It takes a mere ten minutes’ drive from Old Street of Jiufen to Jinguashi (金瓜石). The small quaint town has an illustrious gold mining history during its heyday, which is very similar to Jiufen. Both of them had contributed to Taiwan’s gold rush era. Therefore, Jinguashi also shared the same sad story after the mining activities have stopped. There’s a saying that plenty of gold-ish minerals are still available to be unearthed. But the people here have decided against to restart the mining activities.
Perhaps wanting to preserve the precious site or maybe the preference of mining the current golden tourism boom instead. Especially with Jiufen’s popularity skyrocketing, the pair is once again sharing the limelight.
Jinguashi is now a museum where the preserved mining site and equipment is being showcased for people to learn more about its glorious past.
I am here mainly to see and touch the star attraction. And that’s a 220kg 999 pure gold ingot on the second floor of Jinguashi Gold Museum (黃金馆). It’s reported to be the largest of its kind in the world and I cannot miss this!
It feels damn nice to touch the solid Huat Huat Gold ingot LOL.
For all the glittering and shimmering, gold mining is one hell of a day job. And the exhibits in the museum educate us about the hardships which the miners faced. There is also the Benshan Fifth Tunnel which allows curious minds to have a better view of the miners’ working environment.
One thing which we did not expect was to see the Cherry Blossom here. This is definitely a pleasure surprise and we took our time to admire the beautiful scene.
We went off to catch a glimpse of the nearby Jinguashi Gold Waterfall (黃金瀑布) next. The unique thing about its ‘Golden Water’ is the copper and iron deposits being picked up along the way from the mountaintop. These collective mineral deposits from the old mining sites make the water highly toxic, as evident by the brownish-gold coloured rocks where the water passes. The ’Golden Water’ then continues its way down to the sea where it’s called the Yin-Yang Sea (阴阳海), mainly because of the brownish-gold contrast against the blue sea.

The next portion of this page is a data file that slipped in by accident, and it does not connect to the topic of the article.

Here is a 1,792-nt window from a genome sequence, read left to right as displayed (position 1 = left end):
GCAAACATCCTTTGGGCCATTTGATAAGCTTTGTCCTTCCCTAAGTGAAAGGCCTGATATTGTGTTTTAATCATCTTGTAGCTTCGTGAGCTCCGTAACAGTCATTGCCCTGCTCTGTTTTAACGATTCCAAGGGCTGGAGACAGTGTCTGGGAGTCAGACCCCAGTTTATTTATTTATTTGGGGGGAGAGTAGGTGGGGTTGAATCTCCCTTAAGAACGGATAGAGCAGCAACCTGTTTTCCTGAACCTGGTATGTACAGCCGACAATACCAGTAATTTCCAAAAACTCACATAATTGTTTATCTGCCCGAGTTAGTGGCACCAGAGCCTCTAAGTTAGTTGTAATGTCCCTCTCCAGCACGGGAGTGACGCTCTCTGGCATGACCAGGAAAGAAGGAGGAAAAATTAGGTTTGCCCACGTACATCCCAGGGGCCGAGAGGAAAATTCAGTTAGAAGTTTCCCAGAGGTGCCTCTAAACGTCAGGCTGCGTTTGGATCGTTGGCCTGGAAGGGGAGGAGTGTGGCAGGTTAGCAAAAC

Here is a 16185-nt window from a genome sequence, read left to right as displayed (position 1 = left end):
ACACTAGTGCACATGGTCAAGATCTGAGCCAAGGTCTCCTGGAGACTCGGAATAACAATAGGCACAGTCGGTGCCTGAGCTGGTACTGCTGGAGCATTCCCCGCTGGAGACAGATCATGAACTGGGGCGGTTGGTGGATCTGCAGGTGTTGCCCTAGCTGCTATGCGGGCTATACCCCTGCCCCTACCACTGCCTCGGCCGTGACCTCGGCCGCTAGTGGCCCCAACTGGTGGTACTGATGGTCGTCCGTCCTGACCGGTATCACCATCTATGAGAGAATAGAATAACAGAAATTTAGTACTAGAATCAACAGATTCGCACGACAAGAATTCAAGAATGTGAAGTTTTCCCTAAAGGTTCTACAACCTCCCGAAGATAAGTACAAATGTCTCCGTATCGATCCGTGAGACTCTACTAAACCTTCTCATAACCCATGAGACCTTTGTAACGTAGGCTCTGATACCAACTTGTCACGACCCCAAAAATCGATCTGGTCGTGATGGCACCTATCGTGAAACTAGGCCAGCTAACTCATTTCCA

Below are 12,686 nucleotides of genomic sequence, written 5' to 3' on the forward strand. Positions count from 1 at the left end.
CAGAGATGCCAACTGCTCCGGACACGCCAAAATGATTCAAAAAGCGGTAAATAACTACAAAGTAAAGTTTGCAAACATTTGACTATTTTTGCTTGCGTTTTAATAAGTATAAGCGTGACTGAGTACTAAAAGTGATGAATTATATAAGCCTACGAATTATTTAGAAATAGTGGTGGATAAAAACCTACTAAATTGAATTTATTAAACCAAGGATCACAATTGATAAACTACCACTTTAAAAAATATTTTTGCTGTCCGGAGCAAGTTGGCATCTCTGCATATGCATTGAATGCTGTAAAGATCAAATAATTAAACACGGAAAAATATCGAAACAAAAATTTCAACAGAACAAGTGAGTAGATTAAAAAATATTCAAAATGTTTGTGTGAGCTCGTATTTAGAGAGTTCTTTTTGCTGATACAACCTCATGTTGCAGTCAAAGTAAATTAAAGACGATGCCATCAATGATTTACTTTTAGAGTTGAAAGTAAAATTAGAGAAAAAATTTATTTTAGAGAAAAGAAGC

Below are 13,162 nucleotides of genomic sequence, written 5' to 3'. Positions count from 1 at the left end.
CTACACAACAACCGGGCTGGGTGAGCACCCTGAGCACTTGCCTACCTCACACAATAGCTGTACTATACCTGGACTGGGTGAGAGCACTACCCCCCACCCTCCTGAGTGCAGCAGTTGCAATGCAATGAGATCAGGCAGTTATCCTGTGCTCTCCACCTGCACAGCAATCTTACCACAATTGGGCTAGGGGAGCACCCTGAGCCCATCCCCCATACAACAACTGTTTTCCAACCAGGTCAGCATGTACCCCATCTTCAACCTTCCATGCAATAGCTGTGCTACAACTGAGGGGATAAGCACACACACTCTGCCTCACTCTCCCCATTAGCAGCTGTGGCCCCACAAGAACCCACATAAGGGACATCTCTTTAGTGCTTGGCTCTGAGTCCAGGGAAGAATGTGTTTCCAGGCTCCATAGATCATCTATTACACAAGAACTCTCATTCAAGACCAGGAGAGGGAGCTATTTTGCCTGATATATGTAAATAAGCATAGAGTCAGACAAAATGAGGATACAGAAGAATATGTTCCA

It is definitely a unique sight but perhaps it should be more of a toxicity waterfall. There are people touching the water despite the warning signage about how toxic it is. Gosh…
Fun Slide at Liandong Elementary School
Before making our way from Jinguashi to Shifen, we also visited an Elementary school or Primary School as we called it here. And no, we are not here to study. But rather, we are here to check out one of the longest indoor slides in Taiwan. The slide is 9.6 meters in length and around 2 storeys high. This drainage-converted slide was a brainchild of a former Principal. It’s said that he wanted his students to have fun indoor, given the substantial rainfall in the area.
Thanks to him now that foreign ‘students’ like us can have sliding fun at Liandong Elementary school too. It’s really fun and definitely brought on my inner child. Well, much to the dismay of those Taiwanese kids in the queue with me…oops…LOL.
Sky Lanterns at Shifen
Lighting up Sky Lanterns (放天灯) has been something which I have always wanted to do. I finally get to do it at Shifen in Pingxi region. In fact, the only area in Taiwan allowed for Sky Lanterns is at Pingxi region. These mini hot air balloons are also known as Kong Ming Lantern (孔明灯) or simply put, lighted lanterns that fly. It’s said to be invented by Zhuge Liang (Kong Ming) for military purposes during the Three Kingdom period. How true is that? No one knows. Whatever the origins, it has now become a tradition to release lit lanterns to the sky, in hope for prayers to be answered.
The Old Street of Shifen runs along a railway track where both sides are shops selling anything from Sky Lanterns, Souvenirs to food stuff. Most people are either paying or writing their prayers on the lanterns.
Apparently, the colours of the lanterns symbolised different prayers or wish lists.
When done with the writing, the vendor will ask people to hold up the lantern for photo taking before lighting it up. Then the flame will do the rest as the Sky Lanterns slowly rise up and away.
Also, the railway tracks are still in use and a train will pass through every hour or so. That’s when everybody will be shooed away from the tracks by the vendors. It is one interesting scene as that happens and with that, concludes our day trip.
Hao Ji Dan Zai Noodles in Taipei
It’s way past dinner time by the time we got back to Taipei. We invited Mr Lee to join us for the late dinner after a long day drive. He brought us to Hao Ji Dan Zai Noodles (好記担仔麺) where the food is simply delicious. Coming after dinner time has its perk too, as the crowds have already left.
I must say that the 好記担仔麺 is especially good! The noodle soup is some of the best I have tasted and I ate two bowls of it LOL. Thanks to Mr Lee for the great recommendation and one enjoyable day trip.